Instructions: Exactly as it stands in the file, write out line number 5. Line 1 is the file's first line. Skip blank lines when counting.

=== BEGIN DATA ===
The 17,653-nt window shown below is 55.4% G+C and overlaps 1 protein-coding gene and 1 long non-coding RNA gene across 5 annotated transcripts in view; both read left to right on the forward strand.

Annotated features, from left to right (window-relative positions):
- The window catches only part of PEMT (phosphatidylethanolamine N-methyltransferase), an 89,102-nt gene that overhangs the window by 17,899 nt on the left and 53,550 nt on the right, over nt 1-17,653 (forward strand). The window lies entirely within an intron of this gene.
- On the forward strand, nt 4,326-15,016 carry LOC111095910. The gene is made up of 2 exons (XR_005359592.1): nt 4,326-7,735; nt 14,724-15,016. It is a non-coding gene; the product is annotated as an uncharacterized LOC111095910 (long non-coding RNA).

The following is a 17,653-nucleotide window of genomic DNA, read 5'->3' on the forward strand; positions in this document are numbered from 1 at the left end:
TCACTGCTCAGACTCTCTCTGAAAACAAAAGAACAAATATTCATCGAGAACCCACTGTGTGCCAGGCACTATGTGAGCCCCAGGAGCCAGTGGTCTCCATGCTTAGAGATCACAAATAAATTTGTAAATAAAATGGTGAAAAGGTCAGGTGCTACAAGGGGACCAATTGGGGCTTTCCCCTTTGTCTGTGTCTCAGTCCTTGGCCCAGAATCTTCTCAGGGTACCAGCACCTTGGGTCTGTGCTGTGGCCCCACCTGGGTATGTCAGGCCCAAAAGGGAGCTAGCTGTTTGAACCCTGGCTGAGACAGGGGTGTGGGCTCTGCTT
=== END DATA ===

The following is a 17,653-nucleotide window of genomic DNA, read 5'->3' on the forward strand; positions in this document are numbered from 1 at the left end: